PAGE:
Speaking to a committee of the city state’s interior ministry on Monday, Andreas Gesell said he was “deeply sorry” about the images of the protests, which were seen around the world.
“These are embarrassing photos, which have a powerful effect,” he said.
The Geesel Committee came under attack due to a lack of preparedness before the demonstrations, including a lack of preparedness for the City Authority and their ability to attend NPD and FAP political parties and far-right demonstrators.
About 38,000 people, including extremists, anti-wax and conspirators, participated in the demonstrations, which were refused a police ban by a judge after an eleven-hour verdict.
Police attempted to break the demonstration after two hours on Saturday as participants refused to wear masks or follow the rules. Early in the evening, hundreds of protesters broke away from the main demonstrations and gathered on the steps of the Reichstag building, the seat of the German parliament, and attempted to enter.
Many of those people dressed and carried flags associated with the far-right antisemitic Reichsberger movement, which defied the legitimacy of the modern German state.
Berlin Police Chairman Barbara Slovic said at Monday’s meeting that she was ashamed of the photographs as well as future security hurdles and that the police presence in front of the building would be tightened.
He said committee officials were trying to stop a large group of people from outside the Reichstag building from being taken to the lawn when a spokesman for the group called Reichstberger protesters to “incite Reichstag’s footsteps as a single” Asked for Faction “.
He said that the police were surprised. Slovic described the group as Reichsburgers as well as some protesters who describe themselves as patriots or civil security.
The condemnation of the incident increased on Monday. A spokesman for German Chancellor Angela Merkel described it as “shameful” and said the protesters had abused the right to protest peacefully.
“This resulted in derogatory images in the Reichstag, which are unacceptable, and anti-democratic parliaments trying to make themselves heard at the footsteps of our democratic parliaments,” said Stephen Siberut.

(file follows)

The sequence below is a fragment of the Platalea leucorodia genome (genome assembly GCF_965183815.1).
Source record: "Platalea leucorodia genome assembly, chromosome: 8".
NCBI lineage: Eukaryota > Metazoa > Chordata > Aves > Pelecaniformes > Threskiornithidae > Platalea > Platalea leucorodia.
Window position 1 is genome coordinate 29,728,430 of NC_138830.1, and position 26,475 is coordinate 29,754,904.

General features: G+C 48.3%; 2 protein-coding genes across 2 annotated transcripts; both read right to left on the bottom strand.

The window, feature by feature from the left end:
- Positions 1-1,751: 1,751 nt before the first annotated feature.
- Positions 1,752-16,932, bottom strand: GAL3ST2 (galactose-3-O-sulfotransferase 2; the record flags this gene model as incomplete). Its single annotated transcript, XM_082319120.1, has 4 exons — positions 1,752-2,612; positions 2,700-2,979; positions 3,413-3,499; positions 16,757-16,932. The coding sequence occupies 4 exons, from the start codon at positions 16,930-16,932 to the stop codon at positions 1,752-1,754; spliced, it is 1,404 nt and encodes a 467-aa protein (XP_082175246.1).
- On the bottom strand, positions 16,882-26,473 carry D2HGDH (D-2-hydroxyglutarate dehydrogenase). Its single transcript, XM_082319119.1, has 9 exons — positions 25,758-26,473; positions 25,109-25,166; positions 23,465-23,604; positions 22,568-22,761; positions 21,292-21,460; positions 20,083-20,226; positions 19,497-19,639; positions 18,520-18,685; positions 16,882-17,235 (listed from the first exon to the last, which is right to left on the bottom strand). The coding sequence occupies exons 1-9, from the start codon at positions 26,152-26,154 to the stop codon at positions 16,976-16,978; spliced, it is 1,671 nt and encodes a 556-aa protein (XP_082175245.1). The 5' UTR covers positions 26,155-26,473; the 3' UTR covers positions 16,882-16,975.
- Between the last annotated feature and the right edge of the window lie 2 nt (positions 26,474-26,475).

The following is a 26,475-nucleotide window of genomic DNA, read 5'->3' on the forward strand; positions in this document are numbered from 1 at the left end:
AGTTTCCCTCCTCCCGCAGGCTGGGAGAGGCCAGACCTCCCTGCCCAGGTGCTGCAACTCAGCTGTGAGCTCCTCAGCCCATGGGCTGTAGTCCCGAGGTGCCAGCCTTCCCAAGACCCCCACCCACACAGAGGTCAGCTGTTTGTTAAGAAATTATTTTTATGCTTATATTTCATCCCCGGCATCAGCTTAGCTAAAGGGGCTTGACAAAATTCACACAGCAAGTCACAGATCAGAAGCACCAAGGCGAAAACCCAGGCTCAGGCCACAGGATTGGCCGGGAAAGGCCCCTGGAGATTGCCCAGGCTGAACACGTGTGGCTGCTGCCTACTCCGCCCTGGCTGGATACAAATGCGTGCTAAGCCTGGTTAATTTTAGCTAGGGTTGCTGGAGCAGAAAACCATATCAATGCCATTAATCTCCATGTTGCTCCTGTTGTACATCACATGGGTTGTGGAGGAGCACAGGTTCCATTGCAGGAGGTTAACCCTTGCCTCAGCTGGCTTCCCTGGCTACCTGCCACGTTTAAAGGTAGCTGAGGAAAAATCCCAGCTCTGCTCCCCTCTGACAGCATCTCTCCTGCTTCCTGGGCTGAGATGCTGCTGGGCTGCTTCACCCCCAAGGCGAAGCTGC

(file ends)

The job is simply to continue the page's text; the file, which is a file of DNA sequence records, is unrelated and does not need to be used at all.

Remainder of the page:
He hailed as “quick-witted and brave” three police officers who were seen pushing the crowd backward from the Reichstag’s entrance until reinforcements arrived.
The German president, Frank-Walter Steinmeier, invited three officials to Berlin’s Bellevue Palace to thank him for his work and described the protesters’ actions as “downcast”. “We will not tolerate any anti-democratic blot campaign or inequality of the Federal Republic of Germany in the Bundestag,” he said.
Resistance to coronavirus restrictions in Germany has increased in recent weeks. However, according to a survey by the research institute Forsa, 91% of respondents said they had “no sympathy” for the demonstrations.
The Reichstag building cannot be underestimated as a symbol of German democracy. It was completed in 1894 to form the legislative body of the German Empire and later the Parliament. An arson attack on him in February 1933 was used as an excuse for the Nazis under Adolf Hitler to seize absolute power and found the Nazi regime.
After German unification in October 1990, it was reconstructed by the British architect Norman Foster, who insisted on a new era of parliamentary democracy and transparency by removing it from a glass dome, and in 1999 it became the seat of the German Parliament or Bundgav. The dome is generally open to visitors and is one of the most popular tourist attractions in the country.